I knew that his death was coming, but that still doesn’t really make things any easier for me.
My mom called me this afternoon to tell me that she and my dad finally had to put down Junior, our family’s pet cat of 14 years. He had an invasive, aggressive and inoperable tumor in his mouth that made life difficult for him. My parents monitored him closely so as to give him the longest life that he deserved. He died peacefully without pain and mom said he behaved as if he knew it was his time to go.
When I was last home for a visit, this past November, I noticed that the little guy was missing one of his front canine teeth and had some swelling along his gum line. Later, when my dad took him to the vet, the doctor’s informed him of Junior’s tumor, a fairly common condition in older cats, and gave him a month to live.
During that time, he ate the best of moist cat food, tuna and pate. When he could no longer close his mouth and had difficulty eating, that’s when my parents made the decision to take him in.
Mom and dad are taking him up north to bury him at the family cottage. A friend of my dad’s made him a coffin from wood and each of us wrote a few words of love that he is being buried with. This is my contribution:
To Junior Boy
Childhood meant I had all the time in the world to cultivate meaningful bonds with my pets. The white cats I grew up came when I called their names, slept at my feet at night and left dead chipmunk “presents” on the front porch.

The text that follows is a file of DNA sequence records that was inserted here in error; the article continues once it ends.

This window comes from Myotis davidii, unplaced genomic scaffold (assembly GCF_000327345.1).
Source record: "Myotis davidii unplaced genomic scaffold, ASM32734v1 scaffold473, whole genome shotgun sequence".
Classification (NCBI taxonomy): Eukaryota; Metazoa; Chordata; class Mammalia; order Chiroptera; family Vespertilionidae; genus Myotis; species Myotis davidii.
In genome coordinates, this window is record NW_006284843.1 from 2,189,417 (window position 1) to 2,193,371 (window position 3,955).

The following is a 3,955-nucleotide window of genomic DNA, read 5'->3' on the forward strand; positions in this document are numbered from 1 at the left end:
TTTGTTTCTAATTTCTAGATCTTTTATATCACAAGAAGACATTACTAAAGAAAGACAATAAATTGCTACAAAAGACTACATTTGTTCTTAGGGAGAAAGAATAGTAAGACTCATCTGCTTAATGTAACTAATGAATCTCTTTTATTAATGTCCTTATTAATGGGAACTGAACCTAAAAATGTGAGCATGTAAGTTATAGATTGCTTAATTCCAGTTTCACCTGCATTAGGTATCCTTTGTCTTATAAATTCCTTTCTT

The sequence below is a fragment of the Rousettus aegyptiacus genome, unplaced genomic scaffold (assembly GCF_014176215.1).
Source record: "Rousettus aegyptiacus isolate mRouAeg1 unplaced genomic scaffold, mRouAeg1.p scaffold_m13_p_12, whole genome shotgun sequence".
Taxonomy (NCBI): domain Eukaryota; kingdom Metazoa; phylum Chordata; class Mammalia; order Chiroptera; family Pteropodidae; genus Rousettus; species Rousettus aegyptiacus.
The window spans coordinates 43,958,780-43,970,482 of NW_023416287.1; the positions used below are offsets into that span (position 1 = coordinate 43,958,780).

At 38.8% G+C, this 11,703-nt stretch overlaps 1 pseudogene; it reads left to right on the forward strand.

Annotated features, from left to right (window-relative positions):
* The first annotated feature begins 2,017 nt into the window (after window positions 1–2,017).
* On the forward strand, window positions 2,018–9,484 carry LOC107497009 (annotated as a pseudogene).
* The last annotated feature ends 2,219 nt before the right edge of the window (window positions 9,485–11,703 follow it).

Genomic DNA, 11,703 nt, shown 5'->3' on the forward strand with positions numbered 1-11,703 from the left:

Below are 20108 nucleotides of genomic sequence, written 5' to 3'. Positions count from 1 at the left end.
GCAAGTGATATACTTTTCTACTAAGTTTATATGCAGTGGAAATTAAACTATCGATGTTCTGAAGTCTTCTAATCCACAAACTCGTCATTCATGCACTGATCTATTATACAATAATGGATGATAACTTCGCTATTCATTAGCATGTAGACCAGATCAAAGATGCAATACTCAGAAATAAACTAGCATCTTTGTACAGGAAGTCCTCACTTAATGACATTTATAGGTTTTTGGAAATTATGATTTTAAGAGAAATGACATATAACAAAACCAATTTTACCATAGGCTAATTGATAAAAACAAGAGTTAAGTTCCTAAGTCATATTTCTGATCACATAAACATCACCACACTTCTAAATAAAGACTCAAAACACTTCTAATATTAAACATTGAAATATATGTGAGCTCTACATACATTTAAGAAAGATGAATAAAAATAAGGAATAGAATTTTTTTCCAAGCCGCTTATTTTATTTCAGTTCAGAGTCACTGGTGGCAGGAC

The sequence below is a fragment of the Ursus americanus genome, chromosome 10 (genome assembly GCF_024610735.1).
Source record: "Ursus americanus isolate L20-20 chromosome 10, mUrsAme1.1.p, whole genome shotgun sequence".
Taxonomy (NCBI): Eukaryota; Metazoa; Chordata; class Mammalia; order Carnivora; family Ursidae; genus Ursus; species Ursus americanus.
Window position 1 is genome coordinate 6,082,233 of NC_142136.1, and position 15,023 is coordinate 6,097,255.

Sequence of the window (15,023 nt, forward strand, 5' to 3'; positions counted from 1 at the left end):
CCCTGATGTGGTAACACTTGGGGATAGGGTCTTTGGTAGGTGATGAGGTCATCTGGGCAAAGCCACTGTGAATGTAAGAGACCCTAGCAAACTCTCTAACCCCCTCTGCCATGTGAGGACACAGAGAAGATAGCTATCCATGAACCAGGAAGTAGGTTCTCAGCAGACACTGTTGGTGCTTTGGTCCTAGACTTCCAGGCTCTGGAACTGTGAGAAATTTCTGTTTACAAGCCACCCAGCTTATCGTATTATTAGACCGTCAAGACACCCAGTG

You were never my kitty cat, though.
I was 12 when we brought you home and it was clear from the first few days that we weren’t ever going to be best friends. When I tried to hold you in my arms, you violently squirmed away and slashed my skin with your claws.
When I shared my warm bed with you, you woke me from a sound sleep by piercing the tender parts of my arm with your baby teeth.
I tried to charm you with treats, toys and cans of tuna. It took years before I accepted the fact that you couldn’t be bought and I gave up trying.
Some may say that you belonged to no one in particular, wandering from one neighbor’s yard to the next, and cycling through a rotation of sleeping in front of vents, empty beds and warm laps.
You were my dog’s best friend, my mom’s little boy and you kept my dad company when he would read in his blue recliner.
You were a loyal pet and a key part of our family for 14 years. I’ll miss you, but I’m so happy that you’re no longer suffering. Rest in peace, little man.